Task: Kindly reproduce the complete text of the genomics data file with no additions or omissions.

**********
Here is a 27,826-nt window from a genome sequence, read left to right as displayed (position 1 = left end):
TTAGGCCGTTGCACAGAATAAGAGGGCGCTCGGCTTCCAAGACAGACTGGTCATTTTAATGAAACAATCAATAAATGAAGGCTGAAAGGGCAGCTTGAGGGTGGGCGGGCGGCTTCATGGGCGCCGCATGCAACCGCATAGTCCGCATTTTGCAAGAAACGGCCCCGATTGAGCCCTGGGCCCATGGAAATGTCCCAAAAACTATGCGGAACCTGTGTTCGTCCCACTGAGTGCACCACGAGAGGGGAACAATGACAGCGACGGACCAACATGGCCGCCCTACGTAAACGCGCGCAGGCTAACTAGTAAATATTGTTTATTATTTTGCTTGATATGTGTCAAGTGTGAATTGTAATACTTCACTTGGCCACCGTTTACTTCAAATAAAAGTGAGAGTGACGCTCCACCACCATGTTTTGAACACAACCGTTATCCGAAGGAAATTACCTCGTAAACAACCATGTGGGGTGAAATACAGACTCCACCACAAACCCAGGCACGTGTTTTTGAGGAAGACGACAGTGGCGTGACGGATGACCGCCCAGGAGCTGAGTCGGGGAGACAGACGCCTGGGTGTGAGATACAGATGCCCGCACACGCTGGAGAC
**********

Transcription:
Here is a 27,826-nt window from a genome sequence, read left to right as displayed (position 1 = left end):
TTAGGCCGTTGCACAGAATAAGAGGGCGCTCGGCTTCCAAGACAGACTGGTCATTTTAATGAAACAATCAATAAATGAAGGCTGAAAGGGCAGCTTGAGGGTGGGCGGGCGGCTTCATGGGCGCCGCATGCAACCGCATAGTCCGCATTTTGCAAGAAACGGCCCCGATTGAGCCCTGGGCCCATGGAAATGTCCCAAAAACTATGCGGAACCTGTGTTCGTCCCACTGAGTGCACCACGAGAGGGGAACAATGACAGCGACGGACCAACATGGCCGCCCTACGTAAACGCGCGCAGGCTAACTAGTAAATATTGTTTATTATTTTGCTTGATATGTGTCAAGTGTGAATTGTAATACTTCACTTGGCCACCGTTTACTTCAAATAAAAGTGAGAGTGACGCTCCACCACCATGTTTTGAACACAACCGTTATCCGAAGGAAATTACCTCGTAAACAACCATGTGGGGTGAAATACAGACTCCACCACAAACCCAGGCACGTGTTTTTGAGGAAGACGACAGTGGCGTGACGGATGACCGCCCAGGAGCTGAGTCGGGGAGACAGACGCCTGGGTGTGAGATACAGATGCCCGCACACGCTGGAGAC